Monday, January 11, 2021

NHL bottom feeders to contenders, where each team will end up

Seven years ago, the NHL made big changes in advance of the 2013-14 season, shifting teams around and going from having six divisions back to a traditional four. It was a major realignment, and you probably remember it as being the year we all spent going “No really, it’s can’t be called the Metropolitan, what’s the real name going to be?”

Back then, I thought it would be cute to build my season preview around the concept of new divisions. But instead of the NHL’s versions, the twist was that I’d divide the league up into four groups that made more sense to me: The bottom-feeders, the middle-of-the-pack, the true contenders, and then a “your guess is as good as mine” divisions for the teams I couldn’t figure out. It was a bit of a silly concept, but it stuck, and I’ve been using the format for my previews ever since.

Then came this year, and suddenly the NHL is stealing my schtick by making up weird division on the fly, and slapping ridiculous names on them to boot. They didn’t really have a choice, and the all-Canadian thing is cool, but you will never be able to convince me that the league isn’t secretly shifting new teams in and out of the Central every morning and waiting to see if anyone notices.

In these difficult times, I know you’re counting on me for some stability, so we’ll stick with our traditional divisions as we take a look around the league and try to figure out who lands where. We’ll start from the bottom and divide the league into groups of seven or eight (with no particular order within those divisions). Then we’ll wait and see how it all turns out, and come back here in a few months to laugh about how wrong I was.

Bottom-feeders, middle-of-the-pack, contenders and [shrug emoji], let’s do this.

The Bottom-Feeder Division

It’s never been more dangerous to declare a team a bottom-feeder than in today’s NHL, because the gap between the truly bad and the merely mediocre is so thin. That will be especially true in a short season. Is that going to keep me from inevitably embarrassing myself here? Of course not.

Chicago Blackhawks

Last season: 32-30-8, -6 goals differential (not counting shootouts), lost in the first round

Their offseason in one sentence: Corey Crawford and Brandon Saad are gone, Kirby Dach is out, and now so is Jonathan Toews, although we’re not sure for how long.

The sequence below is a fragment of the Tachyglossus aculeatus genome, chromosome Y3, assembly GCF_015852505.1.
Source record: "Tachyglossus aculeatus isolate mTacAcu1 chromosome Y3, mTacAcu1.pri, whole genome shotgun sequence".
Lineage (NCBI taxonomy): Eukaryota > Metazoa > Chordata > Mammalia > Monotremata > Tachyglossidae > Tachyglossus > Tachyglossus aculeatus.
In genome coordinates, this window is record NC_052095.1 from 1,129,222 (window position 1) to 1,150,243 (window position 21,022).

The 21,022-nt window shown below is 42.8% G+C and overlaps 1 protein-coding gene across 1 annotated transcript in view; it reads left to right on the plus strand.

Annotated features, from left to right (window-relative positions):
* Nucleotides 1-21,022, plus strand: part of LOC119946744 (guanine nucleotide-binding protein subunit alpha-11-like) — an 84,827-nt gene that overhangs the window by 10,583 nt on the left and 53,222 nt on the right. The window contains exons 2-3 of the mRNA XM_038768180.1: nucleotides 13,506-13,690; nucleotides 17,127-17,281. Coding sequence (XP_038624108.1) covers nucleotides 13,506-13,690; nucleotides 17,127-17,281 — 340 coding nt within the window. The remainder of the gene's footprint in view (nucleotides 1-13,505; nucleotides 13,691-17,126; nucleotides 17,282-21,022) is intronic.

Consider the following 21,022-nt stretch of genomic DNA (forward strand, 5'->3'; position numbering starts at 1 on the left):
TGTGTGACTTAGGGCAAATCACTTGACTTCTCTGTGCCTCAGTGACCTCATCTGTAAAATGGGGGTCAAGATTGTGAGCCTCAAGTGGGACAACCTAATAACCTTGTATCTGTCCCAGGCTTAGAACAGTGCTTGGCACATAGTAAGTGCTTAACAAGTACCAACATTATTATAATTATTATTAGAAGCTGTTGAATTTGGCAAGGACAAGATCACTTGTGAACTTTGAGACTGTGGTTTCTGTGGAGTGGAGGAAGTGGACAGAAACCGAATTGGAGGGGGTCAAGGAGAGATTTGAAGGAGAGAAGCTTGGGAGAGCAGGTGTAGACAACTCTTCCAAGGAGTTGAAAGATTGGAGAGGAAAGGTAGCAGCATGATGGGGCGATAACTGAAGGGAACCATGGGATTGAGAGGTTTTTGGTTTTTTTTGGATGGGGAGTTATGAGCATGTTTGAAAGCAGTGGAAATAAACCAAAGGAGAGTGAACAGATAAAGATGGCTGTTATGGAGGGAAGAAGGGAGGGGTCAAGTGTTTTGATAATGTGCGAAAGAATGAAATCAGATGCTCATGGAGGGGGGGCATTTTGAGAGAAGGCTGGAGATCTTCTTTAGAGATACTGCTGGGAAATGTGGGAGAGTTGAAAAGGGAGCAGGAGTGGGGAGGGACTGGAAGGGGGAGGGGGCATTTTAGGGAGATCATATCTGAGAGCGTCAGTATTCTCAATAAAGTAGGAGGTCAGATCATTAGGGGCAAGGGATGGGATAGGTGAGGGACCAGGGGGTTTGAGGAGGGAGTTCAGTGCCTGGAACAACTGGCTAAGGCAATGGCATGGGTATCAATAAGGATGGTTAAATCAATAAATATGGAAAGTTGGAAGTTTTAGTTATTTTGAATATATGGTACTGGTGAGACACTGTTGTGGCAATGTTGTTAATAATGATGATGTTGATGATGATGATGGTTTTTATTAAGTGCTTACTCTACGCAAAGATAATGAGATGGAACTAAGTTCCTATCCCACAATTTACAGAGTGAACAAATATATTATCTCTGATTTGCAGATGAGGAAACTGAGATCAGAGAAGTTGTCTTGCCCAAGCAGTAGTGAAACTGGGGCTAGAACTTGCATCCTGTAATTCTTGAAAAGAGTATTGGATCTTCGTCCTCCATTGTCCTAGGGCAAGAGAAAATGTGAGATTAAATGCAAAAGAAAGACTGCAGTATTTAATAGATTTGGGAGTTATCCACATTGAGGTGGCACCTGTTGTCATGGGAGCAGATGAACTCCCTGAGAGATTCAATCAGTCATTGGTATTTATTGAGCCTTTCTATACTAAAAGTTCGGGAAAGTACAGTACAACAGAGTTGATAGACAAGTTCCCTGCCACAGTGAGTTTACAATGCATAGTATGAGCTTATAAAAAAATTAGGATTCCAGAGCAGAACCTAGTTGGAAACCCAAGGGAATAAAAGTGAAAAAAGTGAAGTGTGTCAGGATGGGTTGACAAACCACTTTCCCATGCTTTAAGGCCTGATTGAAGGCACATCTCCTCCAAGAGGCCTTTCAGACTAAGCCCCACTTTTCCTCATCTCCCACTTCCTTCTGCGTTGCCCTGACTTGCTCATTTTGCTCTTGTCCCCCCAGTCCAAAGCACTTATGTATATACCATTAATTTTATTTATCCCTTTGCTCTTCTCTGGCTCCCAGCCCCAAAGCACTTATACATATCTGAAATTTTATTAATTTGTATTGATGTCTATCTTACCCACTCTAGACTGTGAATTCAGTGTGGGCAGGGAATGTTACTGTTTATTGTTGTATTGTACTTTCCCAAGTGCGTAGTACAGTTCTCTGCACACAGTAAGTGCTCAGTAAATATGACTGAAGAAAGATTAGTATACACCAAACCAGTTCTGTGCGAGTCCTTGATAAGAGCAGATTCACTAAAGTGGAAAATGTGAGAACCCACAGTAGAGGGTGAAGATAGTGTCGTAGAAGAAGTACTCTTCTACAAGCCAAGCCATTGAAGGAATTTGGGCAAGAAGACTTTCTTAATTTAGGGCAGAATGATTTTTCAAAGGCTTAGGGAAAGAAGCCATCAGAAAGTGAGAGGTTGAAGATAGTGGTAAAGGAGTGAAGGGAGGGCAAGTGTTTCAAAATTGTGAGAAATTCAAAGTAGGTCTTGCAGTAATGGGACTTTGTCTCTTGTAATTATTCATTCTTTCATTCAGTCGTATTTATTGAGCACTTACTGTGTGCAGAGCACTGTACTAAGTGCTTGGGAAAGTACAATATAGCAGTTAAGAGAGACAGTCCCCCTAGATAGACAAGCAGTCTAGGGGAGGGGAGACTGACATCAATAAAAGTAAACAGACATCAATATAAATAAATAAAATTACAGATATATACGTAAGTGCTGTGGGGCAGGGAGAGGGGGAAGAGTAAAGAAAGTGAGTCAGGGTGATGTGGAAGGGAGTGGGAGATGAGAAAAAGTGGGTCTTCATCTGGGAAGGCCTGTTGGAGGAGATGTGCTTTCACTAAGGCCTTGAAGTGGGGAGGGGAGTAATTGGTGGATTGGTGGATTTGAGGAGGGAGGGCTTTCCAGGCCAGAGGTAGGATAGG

Why they’re here: The rebuild sure seems to be on, whether the veteran core likes it or not. That’s probably the right call, but the Hawks are still raising some eyebrows by heading into the season without any NHL-proven goaltenders. Maybe we’re all making too much out of that, since goaltending is unpredictable and maybe one of the kids steps up and proves they can handle the job. But even if that happens, the rest of the roster is looking shaky, especially if Toews is out long-term.

Ottawa Senators

Last season: 25-34-12, -48, missed the postseason

Their offseason in one sentence: They used all the draft picks, added Matt Murray and went bargain-hunting with their cap space.

Why they’re here: I liked their offseason, at least apart from the Murray contract, and the prospect pipeline is close to overflowing. There’s plenty of optimism for the future in Ottawa, and it’s been well-earned. But even their owner is saying that this isn’t their year, so we don’t need to overthink this.

Los Angeles Kings

Last season: 29-35-6, -32, missed the postseason

Their offseason in one sentence: The rebuild mostly stayed the course, getting some lottery help to add Quinton Byfield along the way.

Why they’re here: Because they’re doing a fairly traditional tear-it-down rebuild, albeit one that hasn’t touched any of the core veterans quite yet. It’s a plan, and so far it’s working, as the Kings have put together a nice pipeline of young talent. As I’ve written before, there’s at least an outside chance that the Kings eventually have one of those “all the kid show up at the same time” breakout years like the Leafs did back in 2016-17. It doesn’t sound like it will be this year, though.

New Jersey Devils

Last season: 28-29-12, -39, missed the postseason

Their offseason in one sentence: They brought in Ryan Murray and Andreas Johnsson without giving up all that much, and thought they’d added Corey Crawford too before his surprise retirement.

Why they’re here: Remember last year when they drafted Jack Hughes and added P.K. Subban and everyone put them in the playoffs and I was like “wait are we sure about that?” and people yelled at me? Those were good times.

I don’t hold grudges. But there’s unlikely to be enough improvement here to push for the playoffs, or come all that close, and I felt that way before Crawford’s announcement, which obviously hurts. Mackenzie Blackwood is one of the better young goalies in the league, so goaltending isn’t likely to be the big problem, but it needed to be absolutely great for the Devils to have a shot and the odds of that are lower now than they were a week ago.

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